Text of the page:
• JRC-IRMM releases a new certified reference material for trace elements in shellfish

    JRC-IRMM has released a new certified reference material (CRM) ERM-CE278k Mussel Tissue. Certified values are given for 13 elements that allow laboratories to control analytical measurements made for environmental monitoring and to ensure food safety. Compared to our previous mussel tissue CRMs, it provides ...

  • Banned contaminants can persist in environment for decades

    The contamination of hazardous substances in estuaries can have negative effects on biodiversity. Using experimentally supported indicators, this study analysed the environmental risks posed by 22 different contaminants in UK estuaries and coastal waters, finding that substances banned over 20 years ago continue to persist in the marine environment. Estuaries, where rivers meet the sea, are home ...

  • SEAL Analytical appoints UK Sales Manager

    SEAL Analytical has announced the appointment of Nick Watson as UK Sales Manager. Nick has over 17 years of experience in the environmental laboratory sector, working in a variety of roles from Analytical Chemist to Group Technical Manager for some of the world’s leading analytical service providers. SEAL Analytical President Stuart Smith says: “Nick’s in-depth experience in ...

  • FlowCAM for SAMS

    A Fluid Imaging FlowCAM has been supplied to the Scottish Association for Marine Science by Planet Ocean (UK). The instrument can rapidly monitor particles in fluid, combining the capabilities of cytometry and microscopy, providing an order of magnitude improvement over each. Instantly, the cells in a discrete sample or a continuous flow are counted, analysed and imaged. The processing system ...


  • Snake robot on Mars?

    So far, NASA has landed four rovers on Mars. These are solar-powered robots with six wheels and robotic arms that can take soil samples and operate cameras. Sojourner landed in 1997, Spirit and Opportunity in 2003, while the more advanced Curiosity was landed last summer. "Manoeuvrability is a challenge. The Spirit rover was lost after it became stuck in the sand on Mars. The vehicles just cannot ...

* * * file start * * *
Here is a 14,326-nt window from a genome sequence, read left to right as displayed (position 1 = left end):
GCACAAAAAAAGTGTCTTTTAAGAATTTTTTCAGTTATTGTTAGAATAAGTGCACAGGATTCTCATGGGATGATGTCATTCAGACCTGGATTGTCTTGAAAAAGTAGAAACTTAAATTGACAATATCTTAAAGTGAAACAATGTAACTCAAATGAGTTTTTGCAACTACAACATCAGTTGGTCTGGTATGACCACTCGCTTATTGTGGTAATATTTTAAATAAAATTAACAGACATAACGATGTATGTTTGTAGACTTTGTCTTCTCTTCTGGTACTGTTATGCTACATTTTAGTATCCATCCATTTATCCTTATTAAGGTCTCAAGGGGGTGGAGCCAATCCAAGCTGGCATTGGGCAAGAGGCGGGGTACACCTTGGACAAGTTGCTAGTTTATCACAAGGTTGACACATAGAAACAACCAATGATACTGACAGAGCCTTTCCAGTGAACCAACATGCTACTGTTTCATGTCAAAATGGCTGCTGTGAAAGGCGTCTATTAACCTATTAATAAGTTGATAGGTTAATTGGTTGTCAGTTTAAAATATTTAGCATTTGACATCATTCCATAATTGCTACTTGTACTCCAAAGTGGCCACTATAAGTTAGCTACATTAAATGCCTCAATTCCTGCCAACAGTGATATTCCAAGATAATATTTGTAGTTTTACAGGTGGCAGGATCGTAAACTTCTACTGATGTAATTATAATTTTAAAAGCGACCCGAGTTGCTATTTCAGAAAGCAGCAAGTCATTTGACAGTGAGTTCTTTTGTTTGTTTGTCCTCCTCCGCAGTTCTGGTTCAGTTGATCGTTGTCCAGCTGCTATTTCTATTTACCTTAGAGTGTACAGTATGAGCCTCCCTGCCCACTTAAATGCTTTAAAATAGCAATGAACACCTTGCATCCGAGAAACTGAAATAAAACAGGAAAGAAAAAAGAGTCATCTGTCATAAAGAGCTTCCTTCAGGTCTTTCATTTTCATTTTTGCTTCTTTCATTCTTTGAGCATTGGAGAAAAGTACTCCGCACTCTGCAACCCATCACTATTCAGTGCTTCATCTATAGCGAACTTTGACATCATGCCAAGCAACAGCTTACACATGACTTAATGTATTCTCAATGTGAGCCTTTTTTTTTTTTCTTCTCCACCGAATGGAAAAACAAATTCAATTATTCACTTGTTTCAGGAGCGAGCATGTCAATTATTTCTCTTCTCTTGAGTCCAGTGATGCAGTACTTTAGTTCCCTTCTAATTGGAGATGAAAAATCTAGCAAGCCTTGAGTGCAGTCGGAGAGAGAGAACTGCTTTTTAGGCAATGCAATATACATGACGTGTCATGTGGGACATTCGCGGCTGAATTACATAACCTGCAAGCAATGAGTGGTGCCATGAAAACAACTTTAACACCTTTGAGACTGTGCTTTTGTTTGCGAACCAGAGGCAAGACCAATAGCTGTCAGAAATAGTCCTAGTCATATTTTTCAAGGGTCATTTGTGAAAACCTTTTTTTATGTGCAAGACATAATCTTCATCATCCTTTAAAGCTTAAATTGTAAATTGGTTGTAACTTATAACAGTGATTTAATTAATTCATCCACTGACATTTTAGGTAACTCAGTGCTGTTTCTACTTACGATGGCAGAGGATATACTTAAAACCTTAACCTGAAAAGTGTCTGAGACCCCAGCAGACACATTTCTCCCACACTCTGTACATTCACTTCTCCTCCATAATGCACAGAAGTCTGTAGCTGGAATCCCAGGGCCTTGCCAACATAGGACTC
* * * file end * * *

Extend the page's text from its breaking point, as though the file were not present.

• Oceanographers discover toxic algae

    Louisiana State University, USA, researchers Sibel Bargu and Ana Garcia (Department of Oceanography and Coastal Sciences) have discovered toxic algae in vast, remote regions of the open ocean for the first time. The recent findings are published in the Proceedings of the National Academy of Sciences (PNAS). Harmful algal blooms (HABs) are reported as increasing both geographically and in ...


  • Hanovia launches new UV transmittance analyser for water disinfection monitoring

    The new TX Online UV transmittance analyser from Hanovia has been specifically designed to provide accurate monitoring of UV water disinfection systems in the food and beverage, brewing, pharmaceutical, electronics, aquaculture and marine (ballast water treatment) industries. The TX Online's one-piece design allows simple mounting and uses minimal space. Its new optics provide increased accuracy ...

  • European Space Agency contributes to ocean carbon cycle research

    The Earth’s oceans play a vital role in the carbon cycle, making it imperative that we understand marine biological activity enough to predict how our planet will react to the extra 25,000 million tonnes of carbon dioxide humans are pumping into the atmosphere annually. The colour of oceanic seawater depends largely on the number of microscopic phytoplankton, marine plants that live in the ...

  • Aquarium of Veracruz (Acuario De Veracruz) receives gulf guardian award

    The Gulf of Mexico Program recently announced that Aquarium of Veracruz, Veracruz, Mexico will receive a Gulf Guardian Award for 2011 in the Binational Category for their Harmful Algal Blooms monitoring program. The Awards ceremony will be held in conjunction with the Gulf of Mexico Alliance Meeting on August 3, 2011, beginning at 6 p.m. in the Ballroom at the Westin New Orleans Canal Place in ...

  • Highest-ever winter water temperatures recorded

    Satellites have given oceanographers an insight into a remarkable phenomenon – a significant extension of the Leeuwin Current curling around the southern tip of Tasmania and reaching as far north as St Helens. Remote sensing specialists at CSIRO's Wealth from Oceans Flagship have been observing the current in recent days using satellite data, and ocean measurements made near Maria Island on ...